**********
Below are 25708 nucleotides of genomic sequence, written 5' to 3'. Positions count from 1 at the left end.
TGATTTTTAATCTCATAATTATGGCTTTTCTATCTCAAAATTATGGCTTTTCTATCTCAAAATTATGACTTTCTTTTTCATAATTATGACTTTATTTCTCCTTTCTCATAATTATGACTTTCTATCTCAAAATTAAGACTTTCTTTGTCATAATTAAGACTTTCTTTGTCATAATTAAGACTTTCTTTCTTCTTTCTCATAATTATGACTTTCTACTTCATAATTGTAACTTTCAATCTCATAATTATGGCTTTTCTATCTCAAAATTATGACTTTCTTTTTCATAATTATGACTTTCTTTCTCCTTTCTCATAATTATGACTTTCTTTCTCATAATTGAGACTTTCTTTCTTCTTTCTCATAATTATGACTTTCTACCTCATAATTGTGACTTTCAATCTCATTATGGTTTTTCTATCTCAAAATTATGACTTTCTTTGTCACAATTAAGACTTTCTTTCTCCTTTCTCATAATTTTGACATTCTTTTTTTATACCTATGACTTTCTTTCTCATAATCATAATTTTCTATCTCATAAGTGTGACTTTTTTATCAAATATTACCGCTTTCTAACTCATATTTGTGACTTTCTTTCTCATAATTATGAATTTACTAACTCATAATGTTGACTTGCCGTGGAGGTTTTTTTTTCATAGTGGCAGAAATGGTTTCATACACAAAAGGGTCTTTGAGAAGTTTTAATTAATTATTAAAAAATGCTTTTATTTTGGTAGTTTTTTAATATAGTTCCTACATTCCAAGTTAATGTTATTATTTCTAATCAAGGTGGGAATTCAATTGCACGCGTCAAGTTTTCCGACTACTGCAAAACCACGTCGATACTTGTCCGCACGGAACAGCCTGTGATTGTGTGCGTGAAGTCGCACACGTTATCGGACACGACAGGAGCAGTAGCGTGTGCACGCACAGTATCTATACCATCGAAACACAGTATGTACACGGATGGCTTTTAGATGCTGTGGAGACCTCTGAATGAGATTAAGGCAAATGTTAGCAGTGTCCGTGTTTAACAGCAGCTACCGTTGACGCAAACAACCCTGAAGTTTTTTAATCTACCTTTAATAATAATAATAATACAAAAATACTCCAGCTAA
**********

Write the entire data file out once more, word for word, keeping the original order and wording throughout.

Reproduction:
Below are 25708 nucleotides of genomic sequence, written 5' to 3'. Positions count from 1 at the left end.
TGATTTTTAATCTCATAATTATGGCTTTTCTATCTCAAAATTATGGCTTTTCTATCTCAAAATTATGACTTTCTTTTTCATAATTATGACTTTATTTCTCCTTTCTCATAATTATGACTTTCTATCTCAAAATTAAGACTTTCTTTGTCATAATTAAGACTTTCTTTGTCATAATTAAGACTTTCTTTCTTCTTTCTCATAATTATGACTTTCTACTTCATAATTGTAACTTTCAATCTCATAATTATGGCTTTTCTATCTCAAAATTATGACTTTCTTTTTCATAATTATGACTTTCTTTCTCCTTTCTCATAATTATGACTTTCTTTCTCATAATTGAGACTTTCTTTCTTCTTTCTCATAATTATGACTTTCTACCTCATAATTGTGACTTTCAATCTCATTATGGTTTTTCTATCTCAAAATTATGACTTTCTTTGTCACAATTAAGACTTTCTTTCTCCTTTCTCATAATTTTGACATTCTTTTTTTATACCTATGACTTTCTTTCTCATAATCATAATTTTCTATCTCATAAGTGTGACTTTTTTATCAAATATTACCGCTTTCTAACTCATATTTGTGACTTTCTTTCTCATAATTATGAATTTACTAACTCATAATGTTGACTTGCCGTGGAGGTTTTTTTTTCATAGTGGCAGAAATGGTTTCATACACAAAAGGGTCTTTGAGAAGTTTTAATTAATTATTAAAAAATGCTTTTATTTTGGTAGTTTTTTAATATAGTTCCTACATTCCAAGTTAATGTTATTATTTCTAATCAAGGTGGGAATTCAATTGCACGCGTCAAGTTTTCCGACTACTGCAAAACCACGTCGATACTTGTCCGCACGGAACAGCCTGTGATTGTGTGCGTGAAGTCGCACACGTTATCGGACACGACAGGAGCAGTAGCGTGTGCACGCACAGTATCTATACCATCGAAACACAGTATGTACACGGATGGCTTTTAGATGCTGTGGAGACCTCTGAATGAGATTAAGGCAAATGTTAGCAGTGTCCGTGTTTAACAGCAGCTACCGTTGACGCAAACAACCCTGAAGTTTTTTAATCTACCTTTAATAATAATAATAATACAAAAATACTCCAGCTAA